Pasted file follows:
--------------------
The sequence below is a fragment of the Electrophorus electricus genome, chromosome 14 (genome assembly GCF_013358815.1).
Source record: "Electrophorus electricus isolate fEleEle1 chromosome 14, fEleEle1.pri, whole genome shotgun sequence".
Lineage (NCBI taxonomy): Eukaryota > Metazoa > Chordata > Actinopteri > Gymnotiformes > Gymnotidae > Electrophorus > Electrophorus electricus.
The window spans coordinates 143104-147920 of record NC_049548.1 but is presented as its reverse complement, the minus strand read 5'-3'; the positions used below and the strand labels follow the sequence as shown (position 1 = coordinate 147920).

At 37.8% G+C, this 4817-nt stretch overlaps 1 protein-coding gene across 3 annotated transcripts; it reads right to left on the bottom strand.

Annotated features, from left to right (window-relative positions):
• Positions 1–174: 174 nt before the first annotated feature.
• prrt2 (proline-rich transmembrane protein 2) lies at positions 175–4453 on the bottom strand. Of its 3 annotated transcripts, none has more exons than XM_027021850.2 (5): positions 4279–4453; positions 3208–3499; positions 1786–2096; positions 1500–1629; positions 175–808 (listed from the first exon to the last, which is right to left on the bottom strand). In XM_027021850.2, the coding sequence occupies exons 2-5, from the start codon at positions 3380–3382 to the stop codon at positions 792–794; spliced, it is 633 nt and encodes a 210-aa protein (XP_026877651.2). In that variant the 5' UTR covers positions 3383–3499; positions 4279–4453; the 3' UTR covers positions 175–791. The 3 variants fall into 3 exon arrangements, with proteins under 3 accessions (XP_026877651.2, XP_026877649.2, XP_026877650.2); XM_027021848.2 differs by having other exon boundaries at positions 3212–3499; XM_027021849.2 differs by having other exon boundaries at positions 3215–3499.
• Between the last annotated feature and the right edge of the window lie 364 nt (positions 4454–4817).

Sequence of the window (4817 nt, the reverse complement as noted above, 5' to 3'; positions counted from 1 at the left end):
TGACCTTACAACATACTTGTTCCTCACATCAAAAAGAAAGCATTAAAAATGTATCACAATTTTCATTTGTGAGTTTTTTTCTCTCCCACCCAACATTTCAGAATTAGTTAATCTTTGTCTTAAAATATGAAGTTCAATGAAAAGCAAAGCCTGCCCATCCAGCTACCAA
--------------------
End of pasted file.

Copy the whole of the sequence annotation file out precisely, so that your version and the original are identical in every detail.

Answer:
The sequence below is a fragment of the Electrophorus electricus genome, chromosome 14 (genome assembly GCF_013358815.1).
Source record: "Electrophorus electricus isolate fEleEle1 chromosome 14, fEleEle1.pri, whole genome shotgun sequence".
Lineage (NCBI taxonomy): Eukaryota > Metazoa > Chordata > Actinopteri > Gymnotiformes > Gymnotidae > Electrophorus > Electrophorus electricus.
The window spans coordinates 143104-147920 of record NC_049548.1 but is presented as its reverse complement, the minus strand read 5'-3'; the positions used below and the strand labels follow the sequence as shown (position 1 = coordinate 147920).

At 37.8% G+C, this 4817-nt stretch overlaps 1 protein-coding gene across 3 annotated transcripts; it reads right to left on the bottom strand.

Annotated features, from left to right (window-relative positions):
• Positions 1–174: 174 nt before the first annotated feature.
• prrt2 (proline-rich transmembrane protein 2) lies at positions 175–4453 on the bottom strand. Of its 3 annotated transcripts, none has more exons than XM_027021850.2 (5): positions 4279–4453; positions 3208–3499; positions 1786–2096; positions 1500–1629; positions 175–808 (listed from the first exon to the last, which is right to left on the bottom strand). In XM_027021850.2, the coding sequence occupies exons 2-5, from the start codon at positions 3380–3382 to the stop codon at positions 792–794; spliced, it is 633 nt and encodes a 210-aa protein (XP_026877651.2). In that variant the 5' UTR covers positions 3383–3499; positions 4279–4453; the 3' UTR covers positions 175–791. The 3 variants fall into 3 exon arrangements, with proteins under 3 accessions (XP_026877651.2, XP_026877649.2, XP_026877650.2); XM_027021848.2 differs by having other exon boundaries at positions 3212–3499; XM_027021849.2 differs by having other exon boundaries at positions 3215–3499.
• Between the last annotated feature and the right edge of the window lie 364 nt (positions 4454–4817).

Sequence of the window (4817 nt, the reverse complement as noted above, 5' to 3'; positions counted from 1 at the left end):
TGACCTTACAACATACTTGTTCCTCACATCAAAAAGAAAGCATTAAAAATGTATCACAATTTTCATTTGTGAGTTTTTTTCTCTCCCACCCAACATTTCAGAATTAGTTAATCTTTGTCTTAAAATATGAAGTTCAATGAAAAGCAAAGCCTGCCCATCCAGCTACCAA